One of the highlights of the season was the election episode and seeing your brilliant satire of politics today, in which you distracted your questioners by shouting, "Look over there!" How do you hope that your voice inspires people to become more involved in the political process?
With that challenge, it was to make people laugh. But the message behind what I was saying was that, a lot in politics, there's always ways people try to deflect ... from what's important and from important topics. I think that even when people watch it and laugh ... I think that hopefully, from seeing that on the show, it'll make them maybe have their eyes a little bit more squinted, their ears a little bit more open to, "Well yeah, that feels like a 'look over there' moment, and it feels like they're probably [trying] to not give us the information that we need."
What's been the highlight of the season for you?
I had a fall from grace [in the stand-up comedy challenge]. It hurt a little bit on the ass but it felt good to be able to show people what it is that I do and that I'm not afraid to fight for my position in the competition. It's good to do well but people still want to be able to see how badly you really want it. And I think, in my lipsynch, I was like, "Girl, I need this honey. It's not about a want, it's about a need at this point."
Do you think that failing has helped make you a better performer?
Oh, absolutely. In my career sometimes, people will ask us, "Well, if you could do something different, what would you do differently?" ... I remember times when I wanted to work on a microphone and they were like, "We don't want you to host." Well, why won't they let me host? And things that happened along the way made me more confident and then when I finally did host, it was together.
I auditioned only one other time before [for RuPaul's Drag Race] and I didn't make it. To me, it felt like a failure then. But I wasn't ready. And now it's given me the strength and more time to gather hosting skills and being more sociable and learning how to communicate what I'm thinking in drag more and learning how to be myself more. Everything happens for a reason and I'm so glad that things have pointed me in this direction.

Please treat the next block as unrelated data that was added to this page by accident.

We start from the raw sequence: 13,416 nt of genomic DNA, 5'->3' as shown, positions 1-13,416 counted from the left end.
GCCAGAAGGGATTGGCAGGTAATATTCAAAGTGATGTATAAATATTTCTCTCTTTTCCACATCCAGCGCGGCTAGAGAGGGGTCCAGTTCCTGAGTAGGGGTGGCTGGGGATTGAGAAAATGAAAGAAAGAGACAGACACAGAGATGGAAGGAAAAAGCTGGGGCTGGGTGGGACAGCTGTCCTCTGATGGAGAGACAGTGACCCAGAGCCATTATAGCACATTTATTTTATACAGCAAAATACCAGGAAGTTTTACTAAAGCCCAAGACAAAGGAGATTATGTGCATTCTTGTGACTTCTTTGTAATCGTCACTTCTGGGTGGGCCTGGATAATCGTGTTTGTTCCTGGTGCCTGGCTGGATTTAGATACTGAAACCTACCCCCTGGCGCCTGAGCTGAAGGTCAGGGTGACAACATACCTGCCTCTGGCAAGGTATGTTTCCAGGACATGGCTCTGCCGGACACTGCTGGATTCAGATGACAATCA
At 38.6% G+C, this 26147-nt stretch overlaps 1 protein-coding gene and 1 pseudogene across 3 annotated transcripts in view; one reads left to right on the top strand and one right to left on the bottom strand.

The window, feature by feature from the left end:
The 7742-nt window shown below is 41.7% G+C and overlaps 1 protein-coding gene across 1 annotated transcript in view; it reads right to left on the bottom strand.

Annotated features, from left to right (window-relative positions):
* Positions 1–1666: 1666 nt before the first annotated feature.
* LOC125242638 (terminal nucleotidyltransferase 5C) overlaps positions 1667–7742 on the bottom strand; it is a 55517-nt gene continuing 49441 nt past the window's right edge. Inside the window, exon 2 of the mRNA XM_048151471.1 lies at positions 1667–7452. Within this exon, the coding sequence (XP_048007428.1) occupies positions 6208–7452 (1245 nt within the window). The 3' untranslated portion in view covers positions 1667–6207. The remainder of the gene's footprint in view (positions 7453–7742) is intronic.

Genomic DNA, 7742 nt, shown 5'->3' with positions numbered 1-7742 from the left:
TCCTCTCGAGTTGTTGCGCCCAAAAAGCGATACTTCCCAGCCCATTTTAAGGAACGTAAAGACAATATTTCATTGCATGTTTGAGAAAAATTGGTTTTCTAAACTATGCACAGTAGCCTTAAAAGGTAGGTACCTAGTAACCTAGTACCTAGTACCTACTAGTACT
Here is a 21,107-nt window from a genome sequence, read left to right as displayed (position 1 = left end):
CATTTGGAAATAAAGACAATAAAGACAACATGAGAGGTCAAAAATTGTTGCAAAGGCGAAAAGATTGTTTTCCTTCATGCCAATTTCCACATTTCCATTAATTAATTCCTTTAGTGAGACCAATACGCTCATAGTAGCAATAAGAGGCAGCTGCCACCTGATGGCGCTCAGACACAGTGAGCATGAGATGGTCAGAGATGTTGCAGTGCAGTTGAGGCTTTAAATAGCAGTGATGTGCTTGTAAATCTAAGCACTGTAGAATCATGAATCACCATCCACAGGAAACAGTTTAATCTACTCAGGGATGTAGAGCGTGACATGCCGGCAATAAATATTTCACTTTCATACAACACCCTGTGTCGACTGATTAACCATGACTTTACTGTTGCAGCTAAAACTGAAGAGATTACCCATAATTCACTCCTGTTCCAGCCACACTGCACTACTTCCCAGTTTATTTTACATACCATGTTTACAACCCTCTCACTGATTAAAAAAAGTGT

Your season aired during a really extraordinary time. Additionally, there's a protest over police brutality coming out the day of the finale. What message do you have for fans right now who might be feeling scared?
I think that people have the right to feel scared. But then I also think that when people are afraid, they need to take that fear and turn that fear into ... fire behind them to want change in the world and in the country. Right now, there's a lot that's going on with the coronavirus and if we had a different political situation right now, it most likely might have been different. And even with what's going on right now in Minneapolis, I think that people are afraid of what's going on. But we have to use our voice and let people know that some of the things in the world that are not OK that are happening, that we won't stand for it and we won't take it. There's different ways that people go about that. But I think that at the end of the day, the message needs to be that we want change. And even if we're afraid of change, we have to be advocates for that change because there are so many horrible things happening in the world right now. And it's so many different people that those things are happening to, and we have to learn how to be a voice for a lot of people who sometimes can't speak up for themselves.